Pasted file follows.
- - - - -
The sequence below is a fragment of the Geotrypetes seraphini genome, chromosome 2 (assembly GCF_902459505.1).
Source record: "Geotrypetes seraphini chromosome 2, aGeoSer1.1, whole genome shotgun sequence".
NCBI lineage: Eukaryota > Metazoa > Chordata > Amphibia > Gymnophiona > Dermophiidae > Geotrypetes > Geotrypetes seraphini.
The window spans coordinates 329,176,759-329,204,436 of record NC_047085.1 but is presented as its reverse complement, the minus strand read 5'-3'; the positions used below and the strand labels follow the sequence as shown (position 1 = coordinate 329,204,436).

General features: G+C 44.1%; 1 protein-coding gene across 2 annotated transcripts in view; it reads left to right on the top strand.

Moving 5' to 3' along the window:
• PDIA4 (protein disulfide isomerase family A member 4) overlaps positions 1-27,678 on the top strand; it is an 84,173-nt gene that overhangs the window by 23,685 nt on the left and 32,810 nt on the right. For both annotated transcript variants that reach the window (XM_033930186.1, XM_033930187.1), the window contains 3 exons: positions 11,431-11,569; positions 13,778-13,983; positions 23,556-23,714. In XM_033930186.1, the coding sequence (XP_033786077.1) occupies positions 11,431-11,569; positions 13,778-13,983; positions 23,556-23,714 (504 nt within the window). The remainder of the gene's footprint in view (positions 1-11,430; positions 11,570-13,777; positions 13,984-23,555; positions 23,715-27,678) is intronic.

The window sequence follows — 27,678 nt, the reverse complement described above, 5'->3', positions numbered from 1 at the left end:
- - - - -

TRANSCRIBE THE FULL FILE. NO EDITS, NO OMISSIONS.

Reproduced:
The sequence below is a fragment of the Geotrypetes seraphini genome, chromosome 2 (assembly GCF_902459505.1).
Source record: "Geotrypetes seraphini chromosome 2, aGeoSer1.1, whole genome shotgun sequence".
NCBI lineage: Eukaryota > Metazoa > Chordata > Amphibia > Gymnophiona > Dermophiidae > Geotrypetes > Geotrypetes seraphini.
The window spans coordinates 329,176,759-329,204,436 of record NC_047085.1 but is presented as its reverse complement, the minus strand read 5'-3'; the positions used below and the strand labels follow the sequence as shown (position 1 = coordinate 329,204,436).

General features: G+C 44.1%; 1 protein-coding gene across 2 annotated transcripts in view; it reads left to right on the top strand.

Moving 5' to 3' along the window:
• PDIA4 (protein disulfide isomerase family A member 4) overlaps positions 1-27,678 on the top strand; it is an 84,173-nt gene that overhangs the window by 23,685 nt on the left and 32,810 nt on the right. For both annotated transcript variants that reach the window (XM_033930186.1, XM_033930187.1), the window contains 3 exons: positions 11,431-11,569; positions 13,778-13,983; positions 23,556-23,714. In XM_033930186.1, the coding sequence (XP_033786077.1) occupies positions 11,431-11,569; positions 13,778-13,983; positions 23,556-23,714 (504 nt within the window). The remainder of the gene's footprint in view (positions 1-11,430; positions 11,570-13,777; positions 13,984-23,555; positions 23,715-27,678) is intronic.

The window sequence follows — 27,678 nt, the reverse complement described above, 5'->3', positions numbered from 1 at the left end: